|Piece de Resistance|
Supertopo post, September 2007
Piece de Resistance Clint, Roger, others:
Feelings About Passing Climbing Days
It's no news to any older climbers that feelings of passing days in climbing are bittersweet. Bob and I were very satisfied to have had our days in the Meadows, but of course sad too that life, age, younger generations and altered styles all were washing over the glory days. The feelings didn't center just on Fairview or the Meadows, but around all the areas where we did first ascents. While we grumped about these changes from time to time, I don't think we fell into resentment and certainly didn't lash out at anyone about staying off of "our dome" or cliff. Nor did we ever leave fix ropes or put up ribbon to reserve works in progress. Our approach was to take our shot and leave the undone to whoever might want to try. We also increasingly took to a new game - repeating some of our own classics and trying some of the newest things too, testing our old ways against the new. Bob, as all know, climbed right up to his hardest standard in his preferred style until his death. I tapered off climbing altogether as other things in the big mix of life came along: building a consulting company, having and enjoying a great kid and eventually undergoing a nasty back surgery. Cest la veie (sp ?).
As for my interactions with Clevenger on Fairview, yes we had some heated discussions about style issues and I knew he and Harrington used some aid on the Resistance headwall which had turned back Bob and I in an early attempt of the route. Here's how I characterized my teaming with Vern to do the complete FFA in the Ascent article (75/76 article), Away, where I start the article with an imaginary letter to Kamps:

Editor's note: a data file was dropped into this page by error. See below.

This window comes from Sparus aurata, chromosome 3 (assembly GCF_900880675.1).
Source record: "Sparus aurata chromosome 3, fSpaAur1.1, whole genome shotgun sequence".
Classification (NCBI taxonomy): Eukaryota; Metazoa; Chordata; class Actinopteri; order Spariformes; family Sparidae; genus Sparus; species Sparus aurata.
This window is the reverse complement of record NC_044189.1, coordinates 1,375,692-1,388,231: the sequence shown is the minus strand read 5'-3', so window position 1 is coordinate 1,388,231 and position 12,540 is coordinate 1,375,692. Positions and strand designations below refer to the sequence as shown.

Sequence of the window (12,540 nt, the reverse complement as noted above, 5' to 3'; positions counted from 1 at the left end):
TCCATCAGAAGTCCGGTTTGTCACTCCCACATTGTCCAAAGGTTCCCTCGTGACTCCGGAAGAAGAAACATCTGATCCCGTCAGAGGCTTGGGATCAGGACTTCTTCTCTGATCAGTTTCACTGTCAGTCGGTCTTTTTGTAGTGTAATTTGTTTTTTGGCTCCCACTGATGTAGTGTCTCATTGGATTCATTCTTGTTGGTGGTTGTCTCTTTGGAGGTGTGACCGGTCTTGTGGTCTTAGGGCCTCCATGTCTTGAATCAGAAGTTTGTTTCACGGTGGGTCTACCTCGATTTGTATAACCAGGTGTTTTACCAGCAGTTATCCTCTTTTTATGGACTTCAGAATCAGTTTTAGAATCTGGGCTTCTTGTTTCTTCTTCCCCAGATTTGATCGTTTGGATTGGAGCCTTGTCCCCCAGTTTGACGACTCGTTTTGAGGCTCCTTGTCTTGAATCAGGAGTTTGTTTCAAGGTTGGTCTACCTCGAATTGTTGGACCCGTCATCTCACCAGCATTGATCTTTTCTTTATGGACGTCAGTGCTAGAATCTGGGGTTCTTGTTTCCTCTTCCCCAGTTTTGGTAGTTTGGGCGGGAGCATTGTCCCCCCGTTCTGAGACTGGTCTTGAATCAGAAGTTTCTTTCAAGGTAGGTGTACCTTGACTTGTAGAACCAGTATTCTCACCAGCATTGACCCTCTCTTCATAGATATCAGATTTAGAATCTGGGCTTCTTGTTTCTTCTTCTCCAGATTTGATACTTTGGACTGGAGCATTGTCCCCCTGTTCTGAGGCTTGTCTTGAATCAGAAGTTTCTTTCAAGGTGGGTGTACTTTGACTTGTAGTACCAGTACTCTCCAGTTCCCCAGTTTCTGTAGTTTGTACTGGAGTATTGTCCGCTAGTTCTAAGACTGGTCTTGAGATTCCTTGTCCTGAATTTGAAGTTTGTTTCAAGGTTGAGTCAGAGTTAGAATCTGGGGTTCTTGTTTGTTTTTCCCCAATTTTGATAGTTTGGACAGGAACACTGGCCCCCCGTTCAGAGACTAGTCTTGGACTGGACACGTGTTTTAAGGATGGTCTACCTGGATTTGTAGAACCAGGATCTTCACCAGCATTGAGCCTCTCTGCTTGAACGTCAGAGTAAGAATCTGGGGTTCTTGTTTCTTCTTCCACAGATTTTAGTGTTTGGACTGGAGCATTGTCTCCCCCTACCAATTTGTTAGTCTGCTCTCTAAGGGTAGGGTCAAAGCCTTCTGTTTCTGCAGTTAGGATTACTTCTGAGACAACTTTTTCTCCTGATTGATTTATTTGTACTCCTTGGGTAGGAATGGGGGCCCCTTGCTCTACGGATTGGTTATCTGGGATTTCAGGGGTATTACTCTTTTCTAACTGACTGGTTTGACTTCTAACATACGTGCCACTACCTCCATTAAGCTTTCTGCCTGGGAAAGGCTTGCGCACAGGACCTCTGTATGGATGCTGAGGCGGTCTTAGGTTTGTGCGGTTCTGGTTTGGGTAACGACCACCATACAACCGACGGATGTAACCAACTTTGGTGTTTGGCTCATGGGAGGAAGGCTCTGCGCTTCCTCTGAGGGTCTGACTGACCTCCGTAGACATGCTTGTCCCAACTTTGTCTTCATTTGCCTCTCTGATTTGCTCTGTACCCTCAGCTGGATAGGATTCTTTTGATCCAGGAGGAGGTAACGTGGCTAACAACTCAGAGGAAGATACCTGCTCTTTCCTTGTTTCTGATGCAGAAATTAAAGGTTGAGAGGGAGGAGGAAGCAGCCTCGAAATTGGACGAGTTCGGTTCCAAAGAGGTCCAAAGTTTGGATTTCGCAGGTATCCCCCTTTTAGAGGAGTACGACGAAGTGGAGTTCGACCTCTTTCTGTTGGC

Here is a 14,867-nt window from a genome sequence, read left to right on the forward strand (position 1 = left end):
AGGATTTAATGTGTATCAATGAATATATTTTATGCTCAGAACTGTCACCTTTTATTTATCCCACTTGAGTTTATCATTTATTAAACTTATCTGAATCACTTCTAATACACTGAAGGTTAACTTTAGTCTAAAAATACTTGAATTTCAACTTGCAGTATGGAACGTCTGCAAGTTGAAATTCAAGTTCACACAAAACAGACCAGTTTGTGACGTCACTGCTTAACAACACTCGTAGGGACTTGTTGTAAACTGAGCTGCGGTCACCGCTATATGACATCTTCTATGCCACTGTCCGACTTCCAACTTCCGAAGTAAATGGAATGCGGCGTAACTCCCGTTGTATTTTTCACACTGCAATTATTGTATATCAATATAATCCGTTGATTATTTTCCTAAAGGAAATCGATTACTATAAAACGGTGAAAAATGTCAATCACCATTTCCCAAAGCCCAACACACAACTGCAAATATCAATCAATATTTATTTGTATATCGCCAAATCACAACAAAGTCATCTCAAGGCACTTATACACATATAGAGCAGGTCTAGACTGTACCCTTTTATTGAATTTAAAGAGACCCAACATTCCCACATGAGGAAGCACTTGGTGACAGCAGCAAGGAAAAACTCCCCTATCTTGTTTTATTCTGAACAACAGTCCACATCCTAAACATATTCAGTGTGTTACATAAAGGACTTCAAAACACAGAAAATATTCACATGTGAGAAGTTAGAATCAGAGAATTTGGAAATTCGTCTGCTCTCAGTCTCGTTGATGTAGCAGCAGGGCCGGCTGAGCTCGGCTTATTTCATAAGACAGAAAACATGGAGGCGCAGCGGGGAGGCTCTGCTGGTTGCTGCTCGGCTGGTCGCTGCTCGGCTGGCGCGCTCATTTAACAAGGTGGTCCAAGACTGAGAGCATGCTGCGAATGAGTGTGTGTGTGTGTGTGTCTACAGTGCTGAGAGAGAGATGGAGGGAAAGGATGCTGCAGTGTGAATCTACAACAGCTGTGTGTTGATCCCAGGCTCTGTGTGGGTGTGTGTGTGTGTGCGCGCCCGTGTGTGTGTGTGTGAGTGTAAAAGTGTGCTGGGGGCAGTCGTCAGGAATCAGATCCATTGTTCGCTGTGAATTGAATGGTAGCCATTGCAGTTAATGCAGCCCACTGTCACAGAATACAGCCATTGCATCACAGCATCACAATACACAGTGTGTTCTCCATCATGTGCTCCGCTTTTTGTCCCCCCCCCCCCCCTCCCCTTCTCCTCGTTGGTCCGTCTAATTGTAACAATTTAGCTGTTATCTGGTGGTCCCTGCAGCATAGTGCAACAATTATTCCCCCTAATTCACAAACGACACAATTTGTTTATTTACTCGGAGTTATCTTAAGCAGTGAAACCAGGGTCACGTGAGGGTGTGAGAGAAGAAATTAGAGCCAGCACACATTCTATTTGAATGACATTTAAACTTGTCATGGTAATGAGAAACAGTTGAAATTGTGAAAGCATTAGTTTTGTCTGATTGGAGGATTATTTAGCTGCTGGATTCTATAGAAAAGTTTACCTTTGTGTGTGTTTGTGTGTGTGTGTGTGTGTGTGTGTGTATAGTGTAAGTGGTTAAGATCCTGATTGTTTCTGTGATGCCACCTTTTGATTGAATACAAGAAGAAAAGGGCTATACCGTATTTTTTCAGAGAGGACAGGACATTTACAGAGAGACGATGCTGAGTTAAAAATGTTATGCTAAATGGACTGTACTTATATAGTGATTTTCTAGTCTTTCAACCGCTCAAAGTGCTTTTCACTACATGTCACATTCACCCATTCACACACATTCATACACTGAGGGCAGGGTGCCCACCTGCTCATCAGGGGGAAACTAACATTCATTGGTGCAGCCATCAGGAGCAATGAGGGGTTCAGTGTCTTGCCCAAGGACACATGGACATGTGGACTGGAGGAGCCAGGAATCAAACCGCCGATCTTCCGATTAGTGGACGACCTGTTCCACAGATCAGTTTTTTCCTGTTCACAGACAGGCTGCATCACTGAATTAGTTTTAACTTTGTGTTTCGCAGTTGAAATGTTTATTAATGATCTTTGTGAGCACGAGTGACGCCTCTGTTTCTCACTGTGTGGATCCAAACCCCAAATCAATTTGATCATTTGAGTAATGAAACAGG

"Now, he and I are going to try to complete the west face route you and I started in 1968, the direct line in the center of the face. We've been to the high point where you and I retreated, though by three more clean and direct pitches than those you and I originally did. Since then, impatient soul that he is, Clevenger recruited Bob Harrington and together they climbed the sixty-foot smooth headwall above our 1968 highpoint. They took all day, trading leads on ten-foot sections to get the bolts in. Neither Vern nor Bob (Harrington) made all the moves, and at one point a bolt served as aid to get another in. So, we'll see if it all goes free."
It did all go free and that too was bittersweet as I knew I was passing at least one bolt put in while Vern or Bob stood on another. But I didn't harp on it with Vern and he and I enjoyed the route and day and have stayed friends ever since, especially now that he is facing his own bigger than climbing challenges with a business, kids and health issues.
It takes time, but slowly we learn there's even more to life than climbing.
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